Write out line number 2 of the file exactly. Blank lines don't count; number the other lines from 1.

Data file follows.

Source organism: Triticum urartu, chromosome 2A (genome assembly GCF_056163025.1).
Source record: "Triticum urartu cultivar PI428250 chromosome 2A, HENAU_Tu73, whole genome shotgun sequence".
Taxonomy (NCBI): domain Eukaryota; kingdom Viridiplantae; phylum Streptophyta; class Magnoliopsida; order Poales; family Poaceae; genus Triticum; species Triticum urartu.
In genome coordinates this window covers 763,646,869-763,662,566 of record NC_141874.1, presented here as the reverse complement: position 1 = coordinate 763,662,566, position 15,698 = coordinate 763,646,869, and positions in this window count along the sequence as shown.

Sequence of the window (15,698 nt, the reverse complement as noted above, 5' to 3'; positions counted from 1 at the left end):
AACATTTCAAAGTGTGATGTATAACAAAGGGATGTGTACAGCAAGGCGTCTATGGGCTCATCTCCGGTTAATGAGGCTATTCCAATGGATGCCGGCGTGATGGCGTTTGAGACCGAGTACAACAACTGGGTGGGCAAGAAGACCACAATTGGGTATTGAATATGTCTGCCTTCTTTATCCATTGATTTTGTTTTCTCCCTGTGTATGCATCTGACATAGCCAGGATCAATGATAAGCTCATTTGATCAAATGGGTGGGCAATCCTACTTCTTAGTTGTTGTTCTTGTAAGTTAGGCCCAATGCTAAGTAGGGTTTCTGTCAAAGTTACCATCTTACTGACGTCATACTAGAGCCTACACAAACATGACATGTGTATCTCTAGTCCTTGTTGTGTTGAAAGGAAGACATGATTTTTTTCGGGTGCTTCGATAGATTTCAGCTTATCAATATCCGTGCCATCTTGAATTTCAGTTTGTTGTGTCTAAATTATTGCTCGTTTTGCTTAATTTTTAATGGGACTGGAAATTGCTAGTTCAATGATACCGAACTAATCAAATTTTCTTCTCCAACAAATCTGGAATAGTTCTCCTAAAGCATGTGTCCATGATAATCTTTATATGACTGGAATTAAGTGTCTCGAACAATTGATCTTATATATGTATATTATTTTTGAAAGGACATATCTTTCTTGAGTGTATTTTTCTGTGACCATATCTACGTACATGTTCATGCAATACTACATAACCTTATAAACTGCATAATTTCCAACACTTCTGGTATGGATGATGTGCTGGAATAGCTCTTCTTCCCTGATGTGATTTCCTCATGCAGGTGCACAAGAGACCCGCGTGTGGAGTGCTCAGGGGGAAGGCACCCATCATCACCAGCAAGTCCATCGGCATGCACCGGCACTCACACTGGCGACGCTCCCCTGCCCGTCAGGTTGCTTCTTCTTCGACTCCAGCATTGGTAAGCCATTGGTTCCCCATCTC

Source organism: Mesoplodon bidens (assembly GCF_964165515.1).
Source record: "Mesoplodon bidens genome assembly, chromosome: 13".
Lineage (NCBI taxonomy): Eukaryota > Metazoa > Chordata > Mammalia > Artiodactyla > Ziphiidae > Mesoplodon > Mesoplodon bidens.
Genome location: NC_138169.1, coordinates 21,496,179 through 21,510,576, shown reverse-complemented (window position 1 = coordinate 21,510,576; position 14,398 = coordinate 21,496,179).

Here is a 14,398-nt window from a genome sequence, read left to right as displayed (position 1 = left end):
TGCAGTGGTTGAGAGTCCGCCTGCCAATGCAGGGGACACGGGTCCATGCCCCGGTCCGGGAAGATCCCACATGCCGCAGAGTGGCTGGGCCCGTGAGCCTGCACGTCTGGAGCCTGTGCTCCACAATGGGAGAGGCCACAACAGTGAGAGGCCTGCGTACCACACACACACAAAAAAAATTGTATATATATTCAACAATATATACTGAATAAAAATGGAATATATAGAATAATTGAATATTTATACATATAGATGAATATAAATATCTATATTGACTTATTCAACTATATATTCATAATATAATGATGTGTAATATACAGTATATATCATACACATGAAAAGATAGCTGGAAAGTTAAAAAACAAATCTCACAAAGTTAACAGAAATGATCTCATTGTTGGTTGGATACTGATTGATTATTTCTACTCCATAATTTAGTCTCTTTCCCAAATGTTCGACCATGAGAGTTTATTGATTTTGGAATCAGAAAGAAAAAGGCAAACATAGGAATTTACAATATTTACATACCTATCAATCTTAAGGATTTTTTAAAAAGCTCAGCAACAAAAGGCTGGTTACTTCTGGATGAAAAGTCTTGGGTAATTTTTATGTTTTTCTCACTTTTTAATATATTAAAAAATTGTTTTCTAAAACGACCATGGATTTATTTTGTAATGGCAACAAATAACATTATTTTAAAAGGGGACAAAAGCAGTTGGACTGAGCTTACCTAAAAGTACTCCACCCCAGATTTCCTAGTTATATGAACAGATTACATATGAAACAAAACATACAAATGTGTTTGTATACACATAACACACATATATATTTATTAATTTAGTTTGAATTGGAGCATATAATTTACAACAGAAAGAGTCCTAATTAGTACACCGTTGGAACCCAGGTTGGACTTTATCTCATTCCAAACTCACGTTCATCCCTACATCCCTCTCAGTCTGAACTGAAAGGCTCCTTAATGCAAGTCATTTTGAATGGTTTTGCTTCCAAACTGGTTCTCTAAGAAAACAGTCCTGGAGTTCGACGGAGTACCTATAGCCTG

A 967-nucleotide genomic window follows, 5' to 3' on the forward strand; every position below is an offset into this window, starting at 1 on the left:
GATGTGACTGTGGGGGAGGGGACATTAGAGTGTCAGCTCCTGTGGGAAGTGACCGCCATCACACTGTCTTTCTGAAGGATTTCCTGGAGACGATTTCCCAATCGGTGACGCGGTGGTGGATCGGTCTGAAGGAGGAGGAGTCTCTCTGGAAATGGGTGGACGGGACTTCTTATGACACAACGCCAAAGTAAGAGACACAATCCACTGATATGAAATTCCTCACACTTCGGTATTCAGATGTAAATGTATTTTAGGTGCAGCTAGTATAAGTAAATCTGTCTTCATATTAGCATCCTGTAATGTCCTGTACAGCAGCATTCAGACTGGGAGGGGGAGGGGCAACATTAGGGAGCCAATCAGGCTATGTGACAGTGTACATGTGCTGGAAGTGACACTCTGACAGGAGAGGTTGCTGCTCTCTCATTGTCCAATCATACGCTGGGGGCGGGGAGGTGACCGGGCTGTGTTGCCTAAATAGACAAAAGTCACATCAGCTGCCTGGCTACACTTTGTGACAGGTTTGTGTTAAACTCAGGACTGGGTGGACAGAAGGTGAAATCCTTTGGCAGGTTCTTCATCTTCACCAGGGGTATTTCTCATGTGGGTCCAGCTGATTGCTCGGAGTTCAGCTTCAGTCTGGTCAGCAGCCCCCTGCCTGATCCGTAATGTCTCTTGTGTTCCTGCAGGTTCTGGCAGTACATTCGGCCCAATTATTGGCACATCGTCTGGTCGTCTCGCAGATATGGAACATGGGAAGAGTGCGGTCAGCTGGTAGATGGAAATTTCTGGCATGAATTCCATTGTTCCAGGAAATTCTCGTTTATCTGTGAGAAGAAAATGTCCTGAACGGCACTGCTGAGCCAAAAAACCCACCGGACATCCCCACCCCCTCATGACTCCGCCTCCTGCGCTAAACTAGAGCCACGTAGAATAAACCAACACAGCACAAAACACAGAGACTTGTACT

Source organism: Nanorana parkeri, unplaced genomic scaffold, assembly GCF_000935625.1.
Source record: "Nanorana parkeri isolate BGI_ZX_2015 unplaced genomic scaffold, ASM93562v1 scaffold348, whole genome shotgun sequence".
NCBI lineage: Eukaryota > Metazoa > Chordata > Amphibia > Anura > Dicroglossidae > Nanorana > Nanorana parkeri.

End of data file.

Source record: "Triticum urartu cultivar PI428250 chromosome 2A, HENAU_Tu73, whole genome shotgun sequence".